Plantae > Tracheophyta > Magnoliopsida > Gentianales > Apocynaceae > Asclepias > Asclepias syriaca

Asclepias syriaca (broadleaf milkweed; common milkweed)


Wikipedia Abstract

Asclepias syriaca, commonly called common milkweed, butterfly flower, silkweed, silky swallow-wort, and Virginia silkweed, is a species of flowering plant. It is in the genus Asclepias, the milkweeds. This species is native to southern Canada and of much of the conterminous eastern U.S., east of the Rocky Mountains, excluding the drier parts of the prairies. It grows in sandy soils and other kinds of soils in sunny areas. It was one of the earliest North American species described in Cornut's 1635 work Canadensium Plantarum Historia. The specific name was reused by Linnaeus due to Cornut's confusion with a species from Asia Minor.
View Wikipedia Record: Asclepias syriaca


Allergen Potential [1]  Medium-Low
Edible [2]  May be edible. See the Plants For A Future link below for details.
Flower Type [2]  Hermaphrodite
Hazards [2]  Although no specific reports have been seen for this species, many, if not all, members of this genus contain toxic resinoids, alkaloids and cardiac glycosides; They are usually avoided by grazing animals; The older leaves are poisonous if eaten in large quantities; The plant contains cardioactive compounds and is potentially toxic;
Lifespan [2]  Perennial
Pollinators [2]  Bees, Insects, Lepidoptera, Lepidoptera
Scent [2]  The flowers diffuse a delicious scent into the garden.
Structure [3]  Herb
Usage [2]  A good quality fibre is obtained from the inner bark of the stems. It is long and quite strong, but brittle; It can be used in making twine, cloth, paper etc; The fibre is of poor quality in wet seasons; It is easily harvested in late autumn after the plant has died down by simply pulling the fibres off the dried stems; It is estimated that yields of 1,356 kilos per hectare could be obtained from wild plants; The seed floss is used to stuff pillows etc or is mixed with other fibres to make cloth; It is a Kapok substitute, used in Life Jackets or as a stuffing material; Very water repellent, it can yield up to 550 kilos per hectare; The floss absorbs oil whilst repelling water and so has also been used to mop up oil spills at sea. Candlewicks can be made from the seed floss; In cultivation, only 1 - 3% of the flowers produce mature pods; It is estimated that yields of 1,368 kilos per hectare could be obtained from wild plants; Rubber can be made from latex contained in the leaves and the stems; It is found mainly in the leaves and is destroyed by frost; Yields of 197 kilos per hectare can be expected from wild plants, it is estimated that by selection these yields could be increased to 897 kilos; Yields are higher on dry soils; The latex can also be used as a glue for fixing precious stones into necklaces, earrings etc; The latex contains 0.1 - 1.5% caoutchouc, 16 - 17% dry matter, and 1.23% ash. It also contains the digitalis-like mixture of a- and b-asclepiadin, the antitumor b-sitosterol, and a- and b-amyrin and its acetate, dextrose and wax; Pods contain an oil and a wax which are of potential importance. The seed contains up to 20% of an edible semi-drying oil; It is also used in making liquid soap;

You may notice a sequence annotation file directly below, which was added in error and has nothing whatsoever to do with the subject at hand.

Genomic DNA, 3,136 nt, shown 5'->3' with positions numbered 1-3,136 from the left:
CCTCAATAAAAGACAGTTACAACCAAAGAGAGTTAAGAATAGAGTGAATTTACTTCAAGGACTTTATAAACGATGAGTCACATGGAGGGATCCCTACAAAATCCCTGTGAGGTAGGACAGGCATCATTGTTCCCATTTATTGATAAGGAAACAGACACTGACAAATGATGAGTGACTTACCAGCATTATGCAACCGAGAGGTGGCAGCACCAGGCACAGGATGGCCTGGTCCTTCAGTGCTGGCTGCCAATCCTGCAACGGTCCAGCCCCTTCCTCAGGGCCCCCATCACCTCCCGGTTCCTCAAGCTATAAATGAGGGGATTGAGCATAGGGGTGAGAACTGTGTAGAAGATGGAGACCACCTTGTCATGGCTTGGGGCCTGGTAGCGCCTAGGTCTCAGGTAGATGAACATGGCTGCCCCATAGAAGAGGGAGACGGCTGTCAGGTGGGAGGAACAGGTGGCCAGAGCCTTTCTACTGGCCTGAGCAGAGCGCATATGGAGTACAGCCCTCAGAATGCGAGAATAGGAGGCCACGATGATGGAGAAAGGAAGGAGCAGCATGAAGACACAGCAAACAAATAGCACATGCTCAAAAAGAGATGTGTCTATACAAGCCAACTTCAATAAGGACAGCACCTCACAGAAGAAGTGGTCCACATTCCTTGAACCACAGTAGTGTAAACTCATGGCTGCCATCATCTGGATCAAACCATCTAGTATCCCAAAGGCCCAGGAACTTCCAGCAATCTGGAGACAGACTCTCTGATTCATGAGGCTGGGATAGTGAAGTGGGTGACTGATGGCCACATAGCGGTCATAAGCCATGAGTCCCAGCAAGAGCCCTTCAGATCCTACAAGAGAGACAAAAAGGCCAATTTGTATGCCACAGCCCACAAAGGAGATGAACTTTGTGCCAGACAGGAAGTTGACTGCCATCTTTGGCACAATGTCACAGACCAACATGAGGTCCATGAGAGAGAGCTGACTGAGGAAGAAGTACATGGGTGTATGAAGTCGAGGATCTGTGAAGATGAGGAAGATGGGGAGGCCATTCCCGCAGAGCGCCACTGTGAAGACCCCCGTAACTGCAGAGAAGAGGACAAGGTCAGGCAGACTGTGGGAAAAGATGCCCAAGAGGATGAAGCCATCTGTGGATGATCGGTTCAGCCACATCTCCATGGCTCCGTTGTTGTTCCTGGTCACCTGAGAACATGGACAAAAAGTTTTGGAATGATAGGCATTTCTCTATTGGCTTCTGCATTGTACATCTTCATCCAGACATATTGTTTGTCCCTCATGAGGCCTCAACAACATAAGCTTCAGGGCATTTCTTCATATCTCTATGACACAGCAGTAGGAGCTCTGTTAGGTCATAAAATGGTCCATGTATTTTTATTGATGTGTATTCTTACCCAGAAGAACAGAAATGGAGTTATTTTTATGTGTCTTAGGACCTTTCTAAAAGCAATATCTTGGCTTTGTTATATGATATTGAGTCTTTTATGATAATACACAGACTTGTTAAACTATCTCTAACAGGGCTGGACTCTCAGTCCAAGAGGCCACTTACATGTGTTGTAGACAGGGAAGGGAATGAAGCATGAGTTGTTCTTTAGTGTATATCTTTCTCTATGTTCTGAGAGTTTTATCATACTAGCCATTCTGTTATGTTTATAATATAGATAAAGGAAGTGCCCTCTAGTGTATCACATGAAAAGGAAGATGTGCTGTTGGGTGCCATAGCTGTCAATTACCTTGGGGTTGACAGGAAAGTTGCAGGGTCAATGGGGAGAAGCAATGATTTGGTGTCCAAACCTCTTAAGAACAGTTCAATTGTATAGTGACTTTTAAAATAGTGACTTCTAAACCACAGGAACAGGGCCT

Height [2]  39 inches (1 m)
Width [2]  39 inches (1 m)
View Plants For A Future Record : Asclepias syriaca

Protected Areas





Institutions (Zoos, etc.)

Institution Infraspecies / Breed 
Svalbard Global Seed Vault


North America;

External References

USDA Plant Profile



Attributes / relations provided by
1Derived from Allergy-Free Gardening OPALS™, Thomas Leo Ogren (2000)
2Plants For A Future licensed under a Creative Commons License
3Kattge, J. et al. (2011b) TRY - a global database of plant traits Global Change Biology 17:2905-2935
4Study of Northern Virginia Ecology
5HOSTS - a Database of the World's Lepidopteran Hostplants Gaden S. Robinson, Phillip R. Ackery, Ian J. Kitching, George W. Beccaloni AND Luis M. Hernández
6Biological Records Centre Database of Insects and their Food Plants
7Jorrit H. Poelen, James D. Simons and Chris J. Mungall. (2014). Global Biotic Interactions: An open infrastructure to share and analyze species-interaction datasets. Ecological Informatics.
8Robertson, C. Flowers and insects lists of visitors of four hundred and fifty three flowers. 1929. The Science Press Printing Company Lancaster, PA.
Protected Areas provided by Biological Inventories of the World's Protected Areas in cooperation between the Information Center for the Environment at the University of California, Davis and numerous collaborators.
Calvin College Ecosystem Preserve
Chippewa Nature Center
Edwin S. George Reserve, University of Michigan, Department of Ecology and Evolutionary Biology
Maher Sanctuary, Grand Rapids Audubon Club
Western Michigan University’s Asylum Lake
Abstract provided by DBpedia licensed under a Creative Commons License